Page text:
You are right to say that Tolkien writes from the perspective of those on the side of 'good'. But that is because they are his heroes. And there are limits to how far Tolkien lets us into the minds of the good; we are not actually told much of Frodo's inner thoughts and must learn what he thinks from his words to Sam. Nor does Aragorn reveal what he is thinking under his ceremonial exterior at the end of the book. So we are not given unrestricted access to the minds of the 'good', and the fact that Frodo must leave Happy Valley after the war and try to find peace across the sea shows that Tolkien's good heroes often visit a nightmare land that he never reveals to us.

What is important is what Gandalf says at the start, that Bilbo spared Gollum and out of that deed might come salvation. If we act in accordance with absolutes of good and evil we might kill the Gollums, because they are evil, and close off that avenue by which fate could bring about the happy but unexpected victory. What Tolkien called the eucatastrophe. What is necessary is keeping our hope, and striving to make the right decision of our own, and showing compassion.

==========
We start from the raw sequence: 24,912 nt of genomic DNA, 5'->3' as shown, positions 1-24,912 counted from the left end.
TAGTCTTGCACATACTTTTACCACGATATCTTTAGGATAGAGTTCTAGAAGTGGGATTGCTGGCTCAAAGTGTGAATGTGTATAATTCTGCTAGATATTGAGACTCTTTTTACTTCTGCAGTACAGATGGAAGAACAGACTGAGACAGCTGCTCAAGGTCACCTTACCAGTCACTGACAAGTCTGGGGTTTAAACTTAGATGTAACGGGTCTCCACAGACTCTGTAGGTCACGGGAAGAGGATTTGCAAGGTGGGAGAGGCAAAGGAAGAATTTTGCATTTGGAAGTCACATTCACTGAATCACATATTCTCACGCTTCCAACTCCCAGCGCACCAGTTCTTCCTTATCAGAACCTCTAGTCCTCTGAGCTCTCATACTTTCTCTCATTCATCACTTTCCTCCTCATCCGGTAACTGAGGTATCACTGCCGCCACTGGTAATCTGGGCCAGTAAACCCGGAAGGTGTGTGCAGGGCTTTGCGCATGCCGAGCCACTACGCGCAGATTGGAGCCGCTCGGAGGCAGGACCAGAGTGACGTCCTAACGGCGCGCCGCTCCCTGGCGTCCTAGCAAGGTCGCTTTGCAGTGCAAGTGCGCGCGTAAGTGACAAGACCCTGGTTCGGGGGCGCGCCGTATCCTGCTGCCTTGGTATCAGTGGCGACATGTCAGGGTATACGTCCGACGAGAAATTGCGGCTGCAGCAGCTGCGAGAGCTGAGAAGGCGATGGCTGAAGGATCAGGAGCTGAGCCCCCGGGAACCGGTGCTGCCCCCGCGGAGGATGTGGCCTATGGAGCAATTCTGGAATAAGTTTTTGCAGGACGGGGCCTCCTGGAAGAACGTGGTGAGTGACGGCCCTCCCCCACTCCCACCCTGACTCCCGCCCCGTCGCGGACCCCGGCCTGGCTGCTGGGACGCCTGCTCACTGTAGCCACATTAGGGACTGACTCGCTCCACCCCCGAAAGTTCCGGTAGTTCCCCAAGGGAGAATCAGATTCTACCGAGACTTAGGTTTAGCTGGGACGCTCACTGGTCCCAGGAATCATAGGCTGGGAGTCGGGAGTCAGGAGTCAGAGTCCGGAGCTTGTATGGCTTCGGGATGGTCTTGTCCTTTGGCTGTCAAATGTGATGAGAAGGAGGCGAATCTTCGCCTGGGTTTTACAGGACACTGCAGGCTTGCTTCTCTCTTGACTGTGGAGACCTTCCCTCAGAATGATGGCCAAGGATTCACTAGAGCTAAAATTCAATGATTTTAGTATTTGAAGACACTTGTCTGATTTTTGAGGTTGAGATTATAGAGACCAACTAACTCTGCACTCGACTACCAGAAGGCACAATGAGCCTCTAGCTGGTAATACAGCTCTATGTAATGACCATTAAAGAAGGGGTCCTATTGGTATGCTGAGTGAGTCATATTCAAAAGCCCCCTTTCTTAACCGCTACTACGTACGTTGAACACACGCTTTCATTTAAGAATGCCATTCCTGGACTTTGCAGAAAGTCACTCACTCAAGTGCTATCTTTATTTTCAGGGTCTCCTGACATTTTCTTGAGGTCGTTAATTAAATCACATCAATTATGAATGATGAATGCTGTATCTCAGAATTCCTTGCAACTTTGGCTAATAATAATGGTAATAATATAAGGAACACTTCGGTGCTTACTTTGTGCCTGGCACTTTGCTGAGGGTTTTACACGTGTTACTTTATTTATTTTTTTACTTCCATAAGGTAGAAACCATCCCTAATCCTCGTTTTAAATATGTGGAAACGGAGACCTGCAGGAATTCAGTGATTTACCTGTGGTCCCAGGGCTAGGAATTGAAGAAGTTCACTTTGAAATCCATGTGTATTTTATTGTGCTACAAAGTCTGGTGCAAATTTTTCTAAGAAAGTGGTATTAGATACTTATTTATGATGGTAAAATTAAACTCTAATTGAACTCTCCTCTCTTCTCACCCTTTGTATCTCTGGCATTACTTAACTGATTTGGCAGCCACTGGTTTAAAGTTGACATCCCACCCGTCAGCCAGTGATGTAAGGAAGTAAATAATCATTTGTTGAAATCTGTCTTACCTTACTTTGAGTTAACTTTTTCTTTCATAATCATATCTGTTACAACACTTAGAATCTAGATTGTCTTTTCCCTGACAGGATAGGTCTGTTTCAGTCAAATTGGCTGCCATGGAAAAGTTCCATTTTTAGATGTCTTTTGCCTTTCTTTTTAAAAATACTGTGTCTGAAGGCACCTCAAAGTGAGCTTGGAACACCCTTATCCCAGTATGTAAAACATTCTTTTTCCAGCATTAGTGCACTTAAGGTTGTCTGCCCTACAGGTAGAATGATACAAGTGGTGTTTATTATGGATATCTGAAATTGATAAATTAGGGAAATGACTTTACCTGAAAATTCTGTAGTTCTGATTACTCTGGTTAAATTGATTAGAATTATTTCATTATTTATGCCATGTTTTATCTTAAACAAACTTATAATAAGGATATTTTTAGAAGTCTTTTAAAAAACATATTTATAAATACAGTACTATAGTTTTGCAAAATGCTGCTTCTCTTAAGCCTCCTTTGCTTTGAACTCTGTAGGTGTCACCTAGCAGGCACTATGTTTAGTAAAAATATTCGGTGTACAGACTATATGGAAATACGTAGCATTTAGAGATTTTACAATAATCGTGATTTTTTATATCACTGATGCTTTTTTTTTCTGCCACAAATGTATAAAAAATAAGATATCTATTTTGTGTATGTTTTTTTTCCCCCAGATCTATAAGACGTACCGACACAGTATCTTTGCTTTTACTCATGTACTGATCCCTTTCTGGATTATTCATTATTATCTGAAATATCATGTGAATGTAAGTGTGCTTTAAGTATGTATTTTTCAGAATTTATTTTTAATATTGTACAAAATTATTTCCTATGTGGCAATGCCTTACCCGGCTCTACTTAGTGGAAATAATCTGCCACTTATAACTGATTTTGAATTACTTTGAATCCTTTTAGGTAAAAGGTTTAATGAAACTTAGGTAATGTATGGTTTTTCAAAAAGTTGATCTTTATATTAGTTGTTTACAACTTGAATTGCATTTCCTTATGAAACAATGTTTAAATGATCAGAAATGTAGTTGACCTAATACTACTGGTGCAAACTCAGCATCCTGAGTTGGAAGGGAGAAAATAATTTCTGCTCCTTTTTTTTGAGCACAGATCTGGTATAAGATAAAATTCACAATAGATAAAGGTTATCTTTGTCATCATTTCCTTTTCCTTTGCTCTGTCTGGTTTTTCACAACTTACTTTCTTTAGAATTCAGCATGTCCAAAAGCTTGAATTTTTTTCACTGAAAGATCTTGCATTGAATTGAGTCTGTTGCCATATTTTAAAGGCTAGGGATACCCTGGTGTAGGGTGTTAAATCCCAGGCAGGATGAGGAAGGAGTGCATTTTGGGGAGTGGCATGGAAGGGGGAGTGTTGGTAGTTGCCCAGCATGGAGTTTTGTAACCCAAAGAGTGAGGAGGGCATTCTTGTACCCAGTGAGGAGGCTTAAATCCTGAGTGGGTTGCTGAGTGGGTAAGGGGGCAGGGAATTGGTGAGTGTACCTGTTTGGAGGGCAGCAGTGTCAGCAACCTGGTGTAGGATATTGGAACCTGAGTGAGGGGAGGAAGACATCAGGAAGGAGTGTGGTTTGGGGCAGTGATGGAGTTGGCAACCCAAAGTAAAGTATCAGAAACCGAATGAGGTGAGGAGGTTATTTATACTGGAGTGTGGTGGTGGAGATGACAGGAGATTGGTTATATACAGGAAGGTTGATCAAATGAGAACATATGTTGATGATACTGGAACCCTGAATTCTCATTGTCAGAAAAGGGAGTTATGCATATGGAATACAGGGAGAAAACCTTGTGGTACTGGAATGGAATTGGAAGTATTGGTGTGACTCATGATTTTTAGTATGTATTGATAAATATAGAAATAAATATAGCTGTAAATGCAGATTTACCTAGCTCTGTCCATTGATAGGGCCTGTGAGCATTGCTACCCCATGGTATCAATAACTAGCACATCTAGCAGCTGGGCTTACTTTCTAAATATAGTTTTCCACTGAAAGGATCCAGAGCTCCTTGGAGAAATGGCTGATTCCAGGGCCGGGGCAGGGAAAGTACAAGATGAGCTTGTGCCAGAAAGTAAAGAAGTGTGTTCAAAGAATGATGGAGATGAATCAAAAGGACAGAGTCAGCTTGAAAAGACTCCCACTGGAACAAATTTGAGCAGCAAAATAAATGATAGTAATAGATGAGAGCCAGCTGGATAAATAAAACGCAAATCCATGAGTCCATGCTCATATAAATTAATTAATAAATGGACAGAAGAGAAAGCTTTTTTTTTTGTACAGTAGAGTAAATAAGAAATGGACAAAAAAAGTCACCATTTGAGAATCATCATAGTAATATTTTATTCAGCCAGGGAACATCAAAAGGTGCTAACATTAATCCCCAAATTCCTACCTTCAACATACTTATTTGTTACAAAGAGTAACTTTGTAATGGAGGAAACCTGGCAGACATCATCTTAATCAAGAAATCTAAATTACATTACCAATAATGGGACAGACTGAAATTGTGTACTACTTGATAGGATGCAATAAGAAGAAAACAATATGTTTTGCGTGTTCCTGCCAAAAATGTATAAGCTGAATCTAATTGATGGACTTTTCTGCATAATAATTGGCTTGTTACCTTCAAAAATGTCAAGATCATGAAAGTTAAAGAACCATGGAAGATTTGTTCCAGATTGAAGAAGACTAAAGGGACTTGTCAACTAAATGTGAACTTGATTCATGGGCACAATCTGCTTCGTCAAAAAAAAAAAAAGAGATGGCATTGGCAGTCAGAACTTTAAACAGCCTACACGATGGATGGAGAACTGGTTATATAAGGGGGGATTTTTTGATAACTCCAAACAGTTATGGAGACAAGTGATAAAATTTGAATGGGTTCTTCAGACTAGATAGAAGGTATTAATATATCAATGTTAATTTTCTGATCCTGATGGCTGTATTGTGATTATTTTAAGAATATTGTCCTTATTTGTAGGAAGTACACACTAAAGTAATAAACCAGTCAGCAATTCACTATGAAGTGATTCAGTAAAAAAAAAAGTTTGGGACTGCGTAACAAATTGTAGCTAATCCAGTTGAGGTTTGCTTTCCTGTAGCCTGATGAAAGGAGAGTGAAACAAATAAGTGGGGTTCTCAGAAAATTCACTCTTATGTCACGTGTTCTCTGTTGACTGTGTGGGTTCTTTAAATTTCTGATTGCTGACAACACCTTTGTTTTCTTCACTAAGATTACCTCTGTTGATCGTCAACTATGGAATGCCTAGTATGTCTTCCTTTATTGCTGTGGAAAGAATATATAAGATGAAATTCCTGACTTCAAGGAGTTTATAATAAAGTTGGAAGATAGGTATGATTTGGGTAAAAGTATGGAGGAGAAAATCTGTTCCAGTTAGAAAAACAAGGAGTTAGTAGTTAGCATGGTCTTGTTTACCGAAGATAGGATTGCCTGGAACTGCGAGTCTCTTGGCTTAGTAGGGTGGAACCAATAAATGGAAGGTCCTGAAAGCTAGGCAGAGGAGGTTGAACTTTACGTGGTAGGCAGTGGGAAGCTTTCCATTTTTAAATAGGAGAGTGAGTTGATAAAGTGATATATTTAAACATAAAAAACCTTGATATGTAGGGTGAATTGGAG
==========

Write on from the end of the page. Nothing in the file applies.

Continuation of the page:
Doc, I never said 'all sides are equal in the quest for power'. I said that power holds the key to good and evil in the book, not that good and evil are all the same. But I believe that Tolkien quietly trips up anyone trying to tell others who should be killed and who should not. Gandalf is quick to reprimand Frodo for wanting Gollum dead;
'don't be so quick to deal out death'. He snaps. I think most people can agree that Sauron is evil and must be destroyed; but Grima? Boromir? even Denethor? Do they deserve to die? And Frodo himself goes the second mile and forgives Saruman. There is good and evil in Tolkien's universe, but as Gandalf says, it is for each person to do what he or she thinks is right in the time given to them.

And expect the unexpected.